Monitoring Population Levels of Two Purple Loosestrife-Eating Beetles, Galerucella calmariensis and G. pusilla, at Pointe Mouille State Game Area
Boylan, Colleen F.
MetadataShow full item record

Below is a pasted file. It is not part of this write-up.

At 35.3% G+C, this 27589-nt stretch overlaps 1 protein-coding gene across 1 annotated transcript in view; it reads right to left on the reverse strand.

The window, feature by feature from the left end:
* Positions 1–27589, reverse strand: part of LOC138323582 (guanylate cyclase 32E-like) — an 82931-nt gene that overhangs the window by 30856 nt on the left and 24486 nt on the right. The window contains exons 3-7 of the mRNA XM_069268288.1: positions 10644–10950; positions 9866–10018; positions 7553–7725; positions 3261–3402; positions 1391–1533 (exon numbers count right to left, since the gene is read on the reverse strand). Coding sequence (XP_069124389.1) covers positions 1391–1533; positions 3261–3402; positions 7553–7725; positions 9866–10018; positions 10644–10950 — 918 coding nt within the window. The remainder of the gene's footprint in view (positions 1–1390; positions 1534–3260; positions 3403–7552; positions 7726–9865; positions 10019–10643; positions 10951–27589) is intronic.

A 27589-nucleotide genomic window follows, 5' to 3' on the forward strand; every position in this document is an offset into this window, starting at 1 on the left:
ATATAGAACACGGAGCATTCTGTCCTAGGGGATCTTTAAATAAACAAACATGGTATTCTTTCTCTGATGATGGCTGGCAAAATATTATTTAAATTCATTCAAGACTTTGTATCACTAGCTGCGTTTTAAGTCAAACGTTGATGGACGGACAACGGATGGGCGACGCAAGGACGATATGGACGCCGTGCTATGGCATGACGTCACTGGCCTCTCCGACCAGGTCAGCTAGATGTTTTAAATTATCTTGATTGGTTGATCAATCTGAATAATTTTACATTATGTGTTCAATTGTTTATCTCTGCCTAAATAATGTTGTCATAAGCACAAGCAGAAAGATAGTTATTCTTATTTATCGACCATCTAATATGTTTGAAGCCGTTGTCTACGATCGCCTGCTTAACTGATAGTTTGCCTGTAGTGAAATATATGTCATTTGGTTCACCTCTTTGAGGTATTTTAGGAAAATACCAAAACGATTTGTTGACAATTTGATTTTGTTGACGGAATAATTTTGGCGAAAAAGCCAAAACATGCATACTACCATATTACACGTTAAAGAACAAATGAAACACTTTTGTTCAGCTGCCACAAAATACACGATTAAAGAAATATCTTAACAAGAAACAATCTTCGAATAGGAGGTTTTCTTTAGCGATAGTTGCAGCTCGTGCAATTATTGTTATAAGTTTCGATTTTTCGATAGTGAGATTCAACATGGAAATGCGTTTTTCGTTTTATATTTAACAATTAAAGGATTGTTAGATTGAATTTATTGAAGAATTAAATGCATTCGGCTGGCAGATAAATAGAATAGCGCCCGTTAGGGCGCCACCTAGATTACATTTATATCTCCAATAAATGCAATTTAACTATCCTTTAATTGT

Purple loosestrife's aggressive and invasive qualities are having drastic negative effects on the wetlands of North America. Although purple loosestrife began colonizing North America in the early 1800's, attempts at biological control were not initiated until the 1990's. After forty years of traditional control, measures were found to stem the flood of purple loosestrife across the continent. Biological control tests located two highly host specific species of beetles found to control purple loosestrife in its native Northern Germany habitat. The population levels of Galerucella pusilla and G. calmariensis at Pointe Mouillee State Game Area were monitored using weekly beetle counts from three different locations. The locations differed in their water levels, time of release and number of beetles released, and environment. The driest location, the Walpatich Unit, had an exceptional success rate for the beetles. Two generations of new adults hatched during one summer, a rarity in its native habitat. Data demonstrated that habitat is a large corollary in the survival and reproductive rates of the Galerucella. Vegetation maps were prepared to provide valuable predictors of how the areas will appear in the future. Although biological control began at the end of the twentieth century, the effects will not become apparent until ten or fifteen years later.